After having established a connection with the Polhemus digitizer, Oxysoft will initially ask to digitize fiducial points. The fiducials are anatomical landmarks, which are used to infer the size and shape of the participant’s head. Oxysoft will ask for five fiducial points. the nasion (the valley on your nasal bone), the inion (the small bulge on the back of your head), the two pre-auricular points (just in front of your ears) and the vertex, which is the crossing point of the nasion-inion line and the left and right pre-auricular points. Note that using five points allow for a more precise coregistration, and thus more accurate results than used in most articles, and is far superior to the common 4-point registration (see also ,  and ). Note that we of course record and correct for movement of the participant simultaneously using a dedicated head motion sensor. The position of these five fiducial points are also known from the MNI template, so that Oxysoft performs the coregistration automatically, i.e. compute the five-point rigid-body transformation.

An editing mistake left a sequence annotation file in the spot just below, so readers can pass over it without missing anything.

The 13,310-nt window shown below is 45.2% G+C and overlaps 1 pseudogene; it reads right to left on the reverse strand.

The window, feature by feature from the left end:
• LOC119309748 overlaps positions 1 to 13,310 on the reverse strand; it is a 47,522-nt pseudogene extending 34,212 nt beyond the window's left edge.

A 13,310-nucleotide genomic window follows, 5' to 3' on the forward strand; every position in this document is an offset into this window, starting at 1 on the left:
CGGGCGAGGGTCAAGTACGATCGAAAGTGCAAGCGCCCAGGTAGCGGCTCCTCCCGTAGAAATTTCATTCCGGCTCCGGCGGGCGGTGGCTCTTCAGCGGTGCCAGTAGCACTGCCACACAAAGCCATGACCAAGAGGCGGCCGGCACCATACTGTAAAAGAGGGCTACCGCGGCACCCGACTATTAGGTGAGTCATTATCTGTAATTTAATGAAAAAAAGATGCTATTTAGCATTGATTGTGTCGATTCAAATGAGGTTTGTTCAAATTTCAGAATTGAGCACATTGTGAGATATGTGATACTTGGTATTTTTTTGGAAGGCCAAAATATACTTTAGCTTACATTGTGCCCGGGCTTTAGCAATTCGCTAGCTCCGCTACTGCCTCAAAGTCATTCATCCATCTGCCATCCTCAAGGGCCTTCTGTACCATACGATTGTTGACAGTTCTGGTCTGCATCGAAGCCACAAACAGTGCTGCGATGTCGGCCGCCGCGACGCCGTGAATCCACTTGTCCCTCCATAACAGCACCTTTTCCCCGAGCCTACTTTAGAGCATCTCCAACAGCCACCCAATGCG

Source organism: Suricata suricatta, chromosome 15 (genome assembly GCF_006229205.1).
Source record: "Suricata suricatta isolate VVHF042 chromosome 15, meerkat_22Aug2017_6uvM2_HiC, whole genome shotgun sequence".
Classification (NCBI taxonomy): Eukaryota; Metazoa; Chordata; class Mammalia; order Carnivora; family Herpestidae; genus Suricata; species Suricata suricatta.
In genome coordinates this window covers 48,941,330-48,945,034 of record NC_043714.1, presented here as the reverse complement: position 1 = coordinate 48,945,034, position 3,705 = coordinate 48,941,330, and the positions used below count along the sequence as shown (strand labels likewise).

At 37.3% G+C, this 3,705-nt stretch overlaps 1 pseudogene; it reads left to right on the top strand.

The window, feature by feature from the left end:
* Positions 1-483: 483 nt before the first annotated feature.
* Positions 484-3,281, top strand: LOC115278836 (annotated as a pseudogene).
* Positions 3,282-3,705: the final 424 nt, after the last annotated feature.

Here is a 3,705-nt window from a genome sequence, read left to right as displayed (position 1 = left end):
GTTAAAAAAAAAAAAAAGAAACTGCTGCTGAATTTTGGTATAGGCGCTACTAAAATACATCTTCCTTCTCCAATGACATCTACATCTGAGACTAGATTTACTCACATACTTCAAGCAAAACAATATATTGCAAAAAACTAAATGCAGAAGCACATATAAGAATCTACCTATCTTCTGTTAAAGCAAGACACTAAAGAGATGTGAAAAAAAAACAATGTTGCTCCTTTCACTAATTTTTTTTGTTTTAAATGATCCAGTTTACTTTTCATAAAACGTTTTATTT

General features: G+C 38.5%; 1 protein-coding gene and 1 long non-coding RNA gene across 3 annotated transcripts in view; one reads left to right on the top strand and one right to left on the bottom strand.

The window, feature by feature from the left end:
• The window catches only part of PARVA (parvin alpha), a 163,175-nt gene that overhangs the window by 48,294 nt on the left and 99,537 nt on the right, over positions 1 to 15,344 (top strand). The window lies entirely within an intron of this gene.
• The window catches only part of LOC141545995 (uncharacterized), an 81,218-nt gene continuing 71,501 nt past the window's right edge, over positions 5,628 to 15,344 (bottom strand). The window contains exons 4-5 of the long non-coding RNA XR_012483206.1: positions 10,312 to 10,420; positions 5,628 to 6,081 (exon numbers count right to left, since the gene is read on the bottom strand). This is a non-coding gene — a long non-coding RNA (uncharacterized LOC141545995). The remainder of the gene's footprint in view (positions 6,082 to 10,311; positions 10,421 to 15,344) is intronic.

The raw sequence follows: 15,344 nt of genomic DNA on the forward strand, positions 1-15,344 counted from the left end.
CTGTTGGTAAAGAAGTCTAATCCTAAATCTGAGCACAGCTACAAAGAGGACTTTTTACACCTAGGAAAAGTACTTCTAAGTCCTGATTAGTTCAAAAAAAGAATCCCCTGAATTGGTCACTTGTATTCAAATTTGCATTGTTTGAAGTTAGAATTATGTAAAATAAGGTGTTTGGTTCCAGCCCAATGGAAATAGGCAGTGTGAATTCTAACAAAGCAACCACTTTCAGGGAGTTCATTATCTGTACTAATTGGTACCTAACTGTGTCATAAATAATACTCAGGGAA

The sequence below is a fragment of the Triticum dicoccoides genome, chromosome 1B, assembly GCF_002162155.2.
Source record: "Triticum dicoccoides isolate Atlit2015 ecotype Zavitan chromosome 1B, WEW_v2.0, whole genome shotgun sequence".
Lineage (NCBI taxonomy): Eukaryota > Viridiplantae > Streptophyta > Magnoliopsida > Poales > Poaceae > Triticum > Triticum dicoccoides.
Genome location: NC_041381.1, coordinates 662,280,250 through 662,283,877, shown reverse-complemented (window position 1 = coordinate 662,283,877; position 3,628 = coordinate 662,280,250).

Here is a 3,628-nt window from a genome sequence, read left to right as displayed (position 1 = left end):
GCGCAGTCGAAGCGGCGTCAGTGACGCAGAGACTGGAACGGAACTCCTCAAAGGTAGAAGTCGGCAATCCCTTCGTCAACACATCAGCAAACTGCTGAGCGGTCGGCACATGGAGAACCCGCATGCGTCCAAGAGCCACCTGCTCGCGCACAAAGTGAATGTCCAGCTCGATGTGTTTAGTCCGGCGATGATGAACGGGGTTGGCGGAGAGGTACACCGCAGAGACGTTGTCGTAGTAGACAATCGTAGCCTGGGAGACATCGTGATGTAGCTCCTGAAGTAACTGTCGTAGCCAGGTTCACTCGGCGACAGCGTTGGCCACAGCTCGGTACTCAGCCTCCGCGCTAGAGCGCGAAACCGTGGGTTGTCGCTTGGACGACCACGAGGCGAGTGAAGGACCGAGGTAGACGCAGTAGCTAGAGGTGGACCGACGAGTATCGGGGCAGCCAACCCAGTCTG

After some sanity checks whether the digitization was successful, the procedure can seamlessly continue with the digitization of the optodes. As Oxysoft knows the optode template that you are using, it specifically asks for the position of each optode specifically (see Figure 3). Oxysoft then automatically coregisters the optode position and projects it to the scalp surface of the MNI-tempate. You can thus immediately double-check whether the digitization was successful and accurate. In contrast to 3rd party toolboxes, you thus do not need to match the digitized position with the optode, and you overcome the cumbersome search for errors (and sudden enlightment, that you missed an optode and have to start all over again). With this integrated approach, digitization of for example 100-channels takes less than a minute and no additional work from you. You can thus spend more of your valuable time for answering important neuroscientific research questions.